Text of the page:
Making ‘the ICEfaces 2 experience even more productive and enjoyable.’
JAXenter speaks to VP of Product Development at ICEsoft Technologies on the ICEfaces 2.0 release.
JAXenter spoke to Vice President of Product Development at
ICEsoft Technologies, Ken Fyten, about the benefits of Automatic
Ajax, the new implementation of the JSR 329: Portlet 2.0 Bridge for
JSF, and a forthcoming ICEfaces Enterprise Edition……..
JAXenter: You just released
ICEfaces 2.0.0. What is the ‘Automatic Ajax’ functionality
listed in the release notes?
Ken Fyten: ‘Automatic Ajax’ is a unique feature
of the ICEfaces framework that automatically provides complete
partial-page-rendering (PPR) updates for any ICEfaces-enabled
pages, without the need to use JSF2 <f:ajax> tags. Without
ICEfaces, developers need to make extensive use of the
<f:ajax> tag in their pages to implement ajax-based PPR
behaviours, which in practice quickly becomes complex and tedious
to implement and maintain. ICEfaces 2 leverages ICEfaces
Direct-to-DOM (D2D) rendering architecture to automatically
calculate the precise/minimal browser page updates required to
reflect the component state-changes between one JSF lifecycle and
the next. This feature basically eliminates the need for
application developers to use standard JSF2 <f:ajax> tags in
Direct-to-DOM is a mechanism that renders the JSF component tree
into a server-side
DOM. The rendered DOM is cached between JSF lifecycles, so it can
be used to compute the difference between 2 successive page views,
to determine a precise set of DOM changes required to update the
browser page from one view to the next.
JAXenter: ICEfaces 2.0.0 includes Portlet
support, thanks to an implementation of the JSR 329: Portlet 2.0
Bridge for JSF. How has this JSF 1.2 portlet bridge spec, been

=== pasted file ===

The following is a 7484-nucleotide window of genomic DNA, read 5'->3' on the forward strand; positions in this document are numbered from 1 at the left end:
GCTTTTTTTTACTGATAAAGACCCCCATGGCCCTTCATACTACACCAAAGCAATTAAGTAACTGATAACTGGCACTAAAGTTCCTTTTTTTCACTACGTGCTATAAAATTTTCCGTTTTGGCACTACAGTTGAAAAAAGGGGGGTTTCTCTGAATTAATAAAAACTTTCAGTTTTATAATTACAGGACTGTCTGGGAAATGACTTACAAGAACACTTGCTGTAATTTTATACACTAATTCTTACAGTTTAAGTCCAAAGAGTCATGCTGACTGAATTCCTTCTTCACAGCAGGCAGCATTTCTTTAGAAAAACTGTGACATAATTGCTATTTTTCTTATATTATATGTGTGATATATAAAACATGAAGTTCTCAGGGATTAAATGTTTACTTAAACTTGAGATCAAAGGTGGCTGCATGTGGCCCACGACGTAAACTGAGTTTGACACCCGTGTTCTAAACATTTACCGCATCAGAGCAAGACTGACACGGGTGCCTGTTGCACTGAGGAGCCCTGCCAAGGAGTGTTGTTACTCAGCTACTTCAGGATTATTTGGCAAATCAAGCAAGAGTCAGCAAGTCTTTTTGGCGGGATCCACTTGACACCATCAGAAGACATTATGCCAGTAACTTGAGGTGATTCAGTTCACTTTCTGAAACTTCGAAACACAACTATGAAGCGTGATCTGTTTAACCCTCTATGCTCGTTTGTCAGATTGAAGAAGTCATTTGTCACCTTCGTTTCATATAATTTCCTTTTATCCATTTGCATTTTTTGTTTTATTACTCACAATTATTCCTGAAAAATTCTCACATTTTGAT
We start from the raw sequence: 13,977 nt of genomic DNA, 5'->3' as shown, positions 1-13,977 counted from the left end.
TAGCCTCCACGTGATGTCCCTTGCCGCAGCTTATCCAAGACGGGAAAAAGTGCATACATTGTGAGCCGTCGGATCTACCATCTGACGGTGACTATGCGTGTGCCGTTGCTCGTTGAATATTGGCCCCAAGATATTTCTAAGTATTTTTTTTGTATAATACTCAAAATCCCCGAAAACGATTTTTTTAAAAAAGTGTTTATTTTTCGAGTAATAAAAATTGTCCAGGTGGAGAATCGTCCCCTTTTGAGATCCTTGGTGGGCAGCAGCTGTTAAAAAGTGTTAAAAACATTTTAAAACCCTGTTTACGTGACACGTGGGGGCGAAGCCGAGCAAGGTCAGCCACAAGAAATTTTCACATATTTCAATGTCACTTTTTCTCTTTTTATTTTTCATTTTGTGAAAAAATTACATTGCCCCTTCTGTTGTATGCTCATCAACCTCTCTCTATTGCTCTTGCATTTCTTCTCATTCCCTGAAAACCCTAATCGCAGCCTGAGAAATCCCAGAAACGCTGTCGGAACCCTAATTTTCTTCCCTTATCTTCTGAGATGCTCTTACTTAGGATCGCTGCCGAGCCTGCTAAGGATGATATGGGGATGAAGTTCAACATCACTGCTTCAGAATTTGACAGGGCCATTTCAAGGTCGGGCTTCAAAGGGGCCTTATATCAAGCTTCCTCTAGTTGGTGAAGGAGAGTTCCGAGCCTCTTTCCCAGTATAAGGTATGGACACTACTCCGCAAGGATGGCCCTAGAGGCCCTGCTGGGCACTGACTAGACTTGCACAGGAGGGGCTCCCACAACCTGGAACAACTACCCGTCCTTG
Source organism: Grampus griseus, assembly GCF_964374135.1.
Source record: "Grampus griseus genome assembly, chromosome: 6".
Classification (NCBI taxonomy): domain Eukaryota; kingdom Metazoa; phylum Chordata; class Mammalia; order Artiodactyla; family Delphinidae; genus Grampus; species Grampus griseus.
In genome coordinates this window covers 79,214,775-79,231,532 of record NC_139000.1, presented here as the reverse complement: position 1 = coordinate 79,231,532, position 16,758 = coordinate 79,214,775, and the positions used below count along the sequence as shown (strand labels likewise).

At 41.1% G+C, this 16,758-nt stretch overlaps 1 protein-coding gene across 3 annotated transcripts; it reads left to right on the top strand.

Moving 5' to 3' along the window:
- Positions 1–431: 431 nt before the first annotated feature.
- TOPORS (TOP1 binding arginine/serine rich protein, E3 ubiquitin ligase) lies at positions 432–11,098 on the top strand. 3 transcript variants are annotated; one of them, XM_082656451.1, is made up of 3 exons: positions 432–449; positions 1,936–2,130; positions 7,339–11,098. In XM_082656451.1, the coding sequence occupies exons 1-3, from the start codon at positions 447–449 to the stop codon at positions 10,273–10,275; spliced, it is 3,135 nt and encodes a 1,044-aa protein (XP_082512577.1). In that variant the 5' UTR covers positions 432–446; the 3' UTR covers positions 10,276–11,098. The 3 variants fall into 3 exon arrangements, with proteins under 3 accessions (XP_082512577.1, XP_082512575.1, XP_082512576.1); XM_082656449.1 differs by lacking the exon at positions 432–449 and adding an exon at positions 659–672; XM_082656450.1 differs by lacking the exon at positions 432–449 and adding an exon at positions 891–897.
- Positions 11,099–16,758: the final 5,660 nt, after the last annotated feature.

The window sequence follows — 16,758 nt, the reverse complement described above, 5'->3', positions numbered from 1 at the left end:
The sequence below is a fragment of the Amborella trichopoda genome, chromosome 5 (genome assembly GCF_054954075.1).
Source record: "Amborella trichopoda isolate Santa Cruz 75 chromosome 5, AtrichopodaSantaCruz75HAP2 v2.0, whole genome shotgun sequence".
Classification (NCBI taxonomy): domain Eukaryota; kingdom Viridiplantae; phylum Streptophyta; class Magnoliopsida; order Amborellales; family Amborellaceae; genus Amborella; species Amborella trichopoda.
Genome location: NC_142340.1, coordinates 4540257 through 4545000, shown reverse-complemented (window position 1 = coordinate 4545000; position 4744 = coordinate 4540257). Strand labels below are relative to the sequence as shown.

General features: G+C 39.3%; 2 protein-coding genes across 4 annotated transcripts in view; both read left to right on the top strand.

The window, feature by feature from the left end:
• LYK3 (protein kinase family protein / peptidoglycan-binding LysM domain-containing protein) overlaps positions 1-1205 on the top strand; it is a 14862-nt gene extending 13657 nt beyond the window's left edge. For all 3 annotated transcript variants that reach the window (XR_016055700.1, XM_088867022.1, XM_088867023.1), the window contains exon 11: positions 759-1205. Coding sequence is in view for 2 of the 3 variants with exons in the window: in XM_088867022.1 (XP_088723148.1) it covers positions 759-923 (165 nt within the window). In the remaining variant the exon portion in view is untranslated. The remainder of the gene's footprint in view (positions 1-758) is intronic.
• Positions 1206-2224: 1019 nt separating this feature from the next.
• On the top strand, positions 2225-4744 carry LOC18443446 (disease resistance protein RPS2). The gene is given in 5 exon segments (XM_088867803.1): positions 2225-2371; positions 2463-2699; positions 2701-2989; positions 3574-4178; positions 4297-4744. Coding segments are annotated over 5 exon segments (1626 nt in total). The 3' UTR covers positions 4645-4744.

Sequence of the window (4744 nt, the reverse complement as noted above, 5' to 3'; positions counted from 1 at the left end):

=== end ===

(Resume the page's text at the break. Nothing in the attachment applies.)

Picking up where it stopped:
adapted to support JSF 2?
Ken Fyten: ICEfaces 2 leverages the PortletFaces Bridge project to provide portlet
integration with Liferay 6, and soon other portal containers. Since
there is currently no JSR for implementing a Portlet 2.0 bridge
with JSF2, the PortletFaces Bridge implements the JSR 329 bridge
spec as much as possible by supporting those APIs that make sense
in a JSF2 environment. The bridge API JAR has its own
“org.portletfaces.bridge” package namespace instead of
“javax.faces.portlet” so that it can fortify the JSF 329 standard
API with JSF 2.0 features where necessary. Having said that, the
bridge implementation JAR contains 99% of the JSF 2.0 specific
code. Also, since many JSF 2.0 features are only available with
Facelets, the bridge only supports the Facelets view handler.
So in this case the PortletFaces Bridge library is necessarily
leaping ahead of the available specifications to provide support
for JSR-329 features on JSF2. Looking forward, the PortletFaces
Bridge team will be involved in future JSR standards to help
formalize this approach.
JAXenter: What components does ICEfaces 2.0.0
offer, in addition to the standard ones found in JSF 2?
Ken Fyten: In addition to providing Automatic
Ajax features to any none-Ajax JSF2 components (incl. the standard
JSF2 “h:” components), ICEfaces 2 provides a comprehensive set of
ICEfaces Components. This suite of components contains the
ICEfaces 1.8 components running in ICEfaces 2. This component suite
provides a solid foundation of rich-components for new ICEfaces 2
projects, as well as ensuring an easy migration for existing
ICEfaces 1.8 projects moving to ICEfaces 2.
ICEfaces Advanced Components. This component set represents the
initial batch of new components based on our next-generation
Advanced Component Environment (ACE). The ACE platform provides a
productive environment for rapid authoring of new ICEfaces2
components, which leverage all the features of the JSF 2 component
provide rich, client-side web controls, but they are packaged as
ICEfaces JSF components, so you don’t need to know or use any
their Automatic Ajax behaviours. Important features of the Advanced
Components include flexible form definition, rich client-side
behaviours, UI theming/skinning, and W3C ARIA accessibility,
including keyboard navigation.
In addition to those… :), down the road a bit we will also be
offering our commercial ICEfaces EE (Enterprise Edition) Components
for ICEfaces EE 2.0, which will bring a large set of composite
components to the ICEfaces 2 platform.
JAXenter: What’s the next steps for the
Ken Fyten: Well, it’s been a very busy year for
us, particularly the last several months during the final push to
complete ICEfaces 2! So our immediate plans include a nice break
for the team over the holiday period. :)
In the new year, we’ll be back at it working to rapidly expand
our new Advanced Components set, including adding some support
infrastructure to assist ICEfaces community members to author rich
new components of their own. In addition, we’ll be listening for
the community’s feedback on ICEfaces 2.0, to determine which areas
to expand upon or otherwise refine to make the ICEfaces 2
experience even more productive and enjoyable.